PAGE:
In response to the lack of transparency and targeted regulation, some states are taking steps to set cost-growth benchmarks. Massachusetts’ groundbreaking 2012 health care cost control law was the first in the nation to set a statewide spending growth benchmark, and inspired multiple other states to develop similar benchmarks, including Washington State. Health care spending growth fell in Massachusetts during the first few years following the passage of the law from among the highest in the nation to among the lowest. However, without sufficient enforcement mechanisms, total health care costs have again begun to rise beyond the benchmark since 2018. This may be partially due to the commission’s inability to restrict massive health care consolidation: two health plans and two hospital systems now dominate the majority of the state’s market share.[64] The lack of forward momentum in the Massachusetts program underscores the difficulty of using benchmarks alone to drive down costs without adding enforcement mechanisms or using the data to increase price regulation.

Other cost drivers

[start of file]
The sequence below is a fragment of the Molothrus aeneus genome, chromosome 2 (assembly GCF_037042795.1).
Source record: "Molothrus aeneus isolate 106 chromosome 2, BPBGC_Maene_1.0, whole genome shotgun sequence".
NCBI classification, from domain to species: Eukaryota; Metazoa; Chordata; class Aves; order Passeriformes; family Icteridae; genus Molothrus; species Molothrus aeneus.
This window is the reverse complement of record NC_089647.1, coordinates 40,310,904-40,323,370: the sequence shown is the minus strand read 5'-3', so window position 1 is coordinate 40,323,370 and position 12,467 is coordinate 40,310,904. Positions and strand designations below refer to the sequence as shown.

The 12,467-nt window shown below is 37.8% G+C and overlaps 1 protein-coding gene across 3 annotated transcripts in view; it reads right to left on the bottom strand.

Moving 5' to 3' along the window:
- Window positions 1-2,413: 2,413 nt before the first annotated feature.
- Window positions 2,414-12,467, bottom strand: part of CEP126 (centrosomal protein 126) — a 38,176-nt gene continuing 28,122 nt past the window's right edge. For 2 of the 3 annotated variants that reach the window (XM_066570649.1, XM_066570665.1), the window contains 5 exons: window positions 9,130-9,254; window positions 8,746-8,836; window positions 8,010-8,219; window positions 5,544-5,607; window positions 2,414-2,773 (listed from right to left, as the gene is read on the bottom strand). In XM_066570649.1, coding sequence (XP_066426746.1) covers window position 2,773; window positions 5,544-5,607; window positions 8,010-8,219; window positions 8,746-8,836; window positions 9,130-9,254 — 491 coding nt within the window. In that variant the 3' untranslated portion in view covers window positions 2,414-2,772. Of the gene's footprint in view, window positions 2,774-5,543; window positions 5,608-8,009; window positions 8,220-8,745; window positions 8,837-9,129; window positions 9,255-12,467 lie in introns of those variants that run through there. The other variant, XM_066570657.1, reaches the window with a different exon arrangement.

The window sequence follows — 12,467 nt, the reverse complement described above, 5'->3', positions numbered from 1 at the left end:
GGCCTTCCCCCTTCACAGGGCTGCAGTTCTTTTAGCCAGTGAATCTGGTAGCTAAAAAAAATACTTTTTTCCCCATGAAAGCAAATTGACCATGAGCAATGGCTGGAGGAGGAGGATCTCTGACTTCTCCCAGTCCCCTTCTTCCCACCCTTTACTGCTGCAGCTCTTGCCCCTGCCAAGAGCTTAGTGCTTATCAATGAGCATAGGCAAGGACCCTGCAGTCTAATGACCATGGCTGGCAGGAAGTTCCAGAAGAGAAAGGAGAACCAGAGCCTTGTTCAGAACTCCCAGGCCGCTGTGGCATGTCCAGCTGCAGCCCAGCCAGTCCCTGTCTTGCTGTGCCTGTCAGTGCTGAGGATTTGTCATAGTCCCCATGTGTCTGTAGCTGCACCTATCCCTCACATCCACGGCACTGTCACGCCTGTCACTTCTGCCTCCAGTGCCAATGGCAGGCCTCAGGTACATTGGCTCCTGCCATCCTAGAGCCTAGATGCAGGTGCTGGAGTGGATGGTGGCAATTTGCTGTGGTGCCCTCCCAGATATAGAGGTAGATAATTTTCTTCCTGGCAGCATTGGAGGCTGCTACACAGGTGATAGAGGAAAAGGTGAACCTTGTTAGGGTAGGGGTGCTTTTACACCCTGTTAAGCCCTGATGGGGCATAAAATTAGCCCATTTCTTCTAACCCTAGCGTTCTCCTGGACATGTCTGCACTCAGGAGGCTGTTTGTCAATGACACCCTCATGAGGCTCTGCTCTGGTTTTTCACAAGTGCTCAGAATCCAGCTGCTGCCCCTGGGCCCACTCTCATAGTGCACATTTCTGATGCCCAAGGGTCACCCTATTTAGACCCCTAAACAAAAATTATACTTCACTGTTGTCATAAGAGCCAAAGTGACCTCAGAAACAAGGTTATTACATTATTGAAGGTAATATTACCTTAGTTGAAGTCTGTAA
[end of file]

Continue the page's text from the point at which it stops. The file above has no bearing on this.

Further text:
In addition to the factors discussed above, other drivers of the high cost of health care include:

  • The fee-for-service payment model: The health care industry has begun to move away from the traditional fee-for-service payment model in recent years. This is due to findings that when health care services are paid for on a per-unit or quantity basis, rather than on a value-based or quality basis, providers may be rewarded and incentivized to order additional and sometimes unnecessary tests, drugs, and services. In contrast, value-based payment (VBP) models have come into favor, particularly due to the Affordable Care Act, because they are thought to incentivize higher quality, lower cost, and increased efficiency in care delivery, such as preventive care.[65] However, studies are now emerging that VBP payment models, such as pay-for-performance programs, are also not a long-term solution to the cost conundrum. Reports, including from the Medicare Payment Advisory Commission, show that penalizing doctors for prescribing “too much care” can actually lead to worse health outcomes for poorer, sicker patients because they require more care than the average patient, and risk adjustment mechanisms are imperfect.[66]